The United States Interior Department is moving forward for now with a plan that could someday re-populate a large portion of America with herds of wild bison unlike anything seen since the 1800s.
On Wednesday, officials at Yellowstone National Park said they’ll start asking for comments concerning an Interior Department proposal that would quarantine herds of bison to eliminate the spread of a certain disease, and then eventually relocate the healthy animals to ranges across the US.
Yellowstone holds most of America’s bison, Reuters reported on Thursday, with around 4,000 or so of the animals, also known as buffalo, calling the park home. The Interior Department thinks public lands in parts of the American West like Colorado, Arizona, New Mexico, Nebraska and South Dakota could contain healthy bison herds, however, if an experiment the agency is considering works out as planned.
The Interior Department is holding two meetings next month in Montana, and wants the public to weigh in there on what they think about an effort to conserve the species and keep its population growing.
According to Reuters, roughly half of the bison in Yellowstone are believed to have been infected with a deadly type of infection spread by cows called brucellosis. Through the Interior Department’s proposal, the government would move herds of the animal to external sites, and then quarantine them for years to attempt and prevent the disease from spreading further.
Then, once the animal population is ridden of the disease, new herds of healthy bison could be brought to parts of the West to re-establish buffalo populations there.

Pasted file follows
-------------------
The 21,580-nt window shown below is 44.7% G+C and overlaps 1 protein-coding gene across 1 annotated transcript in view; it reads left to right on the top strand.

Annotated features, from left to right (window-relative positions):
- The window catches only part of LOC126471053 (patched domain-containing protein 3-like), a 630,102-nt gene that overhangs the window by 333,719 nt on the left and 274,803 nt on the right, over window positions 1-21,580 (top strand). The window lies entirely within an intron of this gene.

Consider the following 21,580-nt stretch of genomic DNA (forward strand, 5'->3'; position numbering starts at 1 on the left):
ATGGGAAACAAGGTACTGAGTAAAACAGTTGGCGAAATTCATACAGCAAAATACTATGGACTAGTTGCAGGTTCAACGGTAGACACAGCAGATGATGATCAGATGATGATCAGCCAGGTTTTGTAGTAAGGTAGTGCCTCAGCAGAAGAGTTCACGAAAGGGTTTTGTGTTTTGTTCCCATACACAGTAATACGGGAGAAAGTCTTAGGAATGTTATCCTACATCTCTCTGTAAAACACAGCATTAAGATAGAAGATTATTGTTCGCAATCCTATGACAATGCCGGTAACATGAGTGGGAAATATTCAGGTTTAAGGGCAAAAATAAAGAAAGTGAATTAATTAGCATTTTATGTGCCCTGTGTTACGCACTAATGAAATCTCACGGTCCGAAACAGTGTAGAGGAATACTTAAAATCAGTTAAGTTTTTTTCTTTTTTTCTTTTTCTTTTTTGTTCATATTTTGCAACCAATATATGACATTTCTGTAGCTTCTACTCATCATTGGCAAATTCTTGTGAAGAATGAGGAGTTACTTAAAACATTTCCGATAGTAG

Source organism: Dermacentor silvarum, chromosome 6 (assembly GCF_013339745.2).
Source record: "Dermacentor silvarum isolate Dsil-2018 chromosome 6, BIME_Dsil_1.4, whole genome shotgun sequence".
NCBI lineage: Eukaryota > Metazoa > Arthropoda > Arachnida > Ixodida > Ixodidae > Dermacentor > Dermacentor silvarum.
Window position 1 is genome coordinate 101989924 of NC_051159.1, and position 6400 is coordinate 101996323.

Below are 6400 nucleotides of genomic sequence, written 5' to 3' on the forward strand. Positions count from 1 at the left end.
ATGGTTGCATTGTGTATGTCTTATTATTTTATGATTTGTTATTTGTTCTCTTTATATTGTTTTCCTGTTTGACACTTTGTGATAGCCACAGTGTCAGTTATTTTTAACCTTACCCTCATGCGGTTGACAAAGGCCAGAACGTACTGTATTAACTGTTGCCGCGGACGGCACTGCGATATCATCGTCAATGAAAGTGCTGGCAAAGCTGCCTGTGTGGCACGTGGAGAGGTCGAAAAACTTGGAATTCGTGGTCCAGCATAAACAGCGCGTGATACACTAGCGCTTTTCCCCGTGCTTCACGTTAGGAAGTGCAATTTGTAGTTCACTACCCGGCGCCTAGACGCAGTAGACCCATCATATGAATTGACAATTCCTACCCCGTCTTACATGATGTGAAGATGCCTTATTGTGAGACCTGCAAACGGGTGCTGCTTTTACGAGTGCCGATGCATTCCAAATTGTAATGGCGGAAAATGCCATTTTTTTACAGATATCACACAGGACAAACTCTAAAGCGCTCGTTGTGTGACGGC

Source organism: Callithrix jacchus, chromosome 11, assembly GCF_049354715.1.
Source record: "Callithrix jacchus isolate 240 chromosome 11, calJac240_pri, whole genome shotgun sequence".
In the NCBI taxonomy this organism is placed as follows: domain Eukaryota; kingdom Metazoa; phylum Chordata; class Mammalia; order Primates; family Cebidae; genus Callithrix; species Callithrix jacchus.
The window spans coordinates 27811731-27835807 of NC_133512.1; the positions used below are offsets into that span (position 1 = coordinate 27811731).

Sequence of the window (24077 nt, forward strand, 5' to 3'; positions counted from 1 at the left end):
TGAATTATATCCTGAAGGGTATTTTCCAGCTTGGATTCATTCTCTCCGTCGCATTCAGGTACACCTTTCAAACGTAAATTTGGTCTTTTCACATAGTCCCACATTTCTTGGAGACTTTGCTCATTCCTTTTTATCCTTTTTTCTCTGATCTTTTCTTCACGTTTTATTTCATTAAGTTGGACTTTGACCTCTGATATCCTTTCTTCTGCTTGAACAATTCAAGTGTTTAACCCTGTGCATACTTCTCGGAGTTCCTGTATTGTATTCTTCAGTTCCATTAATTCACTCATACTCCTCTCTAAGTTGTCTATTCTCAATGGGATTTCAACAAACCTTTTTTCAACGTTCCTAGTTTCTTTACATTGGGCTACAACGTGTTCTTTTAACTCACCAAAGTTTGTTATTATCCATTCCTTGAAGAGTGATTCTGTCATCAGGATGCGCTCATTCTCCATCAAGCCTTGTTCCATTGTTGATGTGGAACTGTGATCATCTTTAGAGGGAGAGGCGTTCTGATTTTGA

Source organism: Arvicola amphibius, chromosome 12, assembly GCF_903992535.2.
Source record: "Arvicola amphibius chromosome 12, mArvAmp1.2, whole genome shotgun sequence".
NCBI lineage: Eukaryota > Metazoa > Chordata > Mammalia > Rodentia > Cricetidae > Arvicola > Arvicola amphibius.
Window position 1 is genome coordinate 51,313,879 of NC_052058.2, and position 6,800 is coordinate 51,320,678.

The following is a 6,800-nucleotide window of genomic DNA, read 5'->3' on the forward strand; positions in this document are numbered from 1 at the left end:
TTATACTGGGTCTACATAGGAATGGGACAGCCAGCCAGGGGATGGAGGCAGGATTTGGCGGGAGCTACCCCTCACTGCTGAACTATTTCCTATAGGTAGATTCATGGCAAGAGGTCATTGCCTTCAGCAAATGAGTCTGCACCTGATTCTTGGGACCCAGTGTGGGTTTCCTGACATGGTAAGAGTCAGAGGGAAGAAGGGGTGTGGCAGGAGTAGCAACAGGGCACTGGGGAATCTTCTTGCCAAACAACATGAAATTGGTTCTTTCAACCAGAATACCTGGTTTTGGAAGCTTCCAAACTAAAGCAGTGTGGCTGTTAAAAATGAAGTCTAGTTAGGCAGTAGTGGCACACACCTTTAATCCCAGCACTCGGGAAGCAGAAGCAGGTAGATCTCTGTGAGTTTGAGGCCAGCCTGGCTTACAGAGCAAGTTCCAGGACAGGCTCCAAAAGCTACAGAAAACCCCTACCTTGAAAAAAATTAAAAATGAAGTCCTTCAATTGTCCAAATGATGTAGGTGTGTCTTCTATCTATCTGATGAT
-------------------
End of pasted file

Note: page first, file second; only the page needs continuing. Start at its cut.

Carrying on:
Already, though, some have expressed complaints over the proposal.
“We have legitimate concerns about containment and damage to private property and we need to address the impact on ranchers that graze on federal lands,” Jay Bodner, the natural resource director for the Montana Stockgrowers Association, told Reuters.
The Interior Department’s plan would aim to reestablish a dominant bison presence in the US more than a century after the species population dwindled down from millions to fewer than 50 that took refuge in Yellowstone in the early 1900s.
According to a statement released by the park, the plan would "support the culture and nutrition of Native Americans, and reduce the number of Yellowstone bison that are shipped to processing facilities” to be slaughtered.
Currently “There are no operational quarantine facilities, which are fenced areas where bison are repeatedly tested over several years to ensure they are free of brucellosis,” the Park Service says, prompting the government to routinely send infected bison to offsite facilities to be slaughtered.
“Substantial funding is needed to establish and operate a quarantine facility and associated terminal pasture,” the Park Service pleads on their site.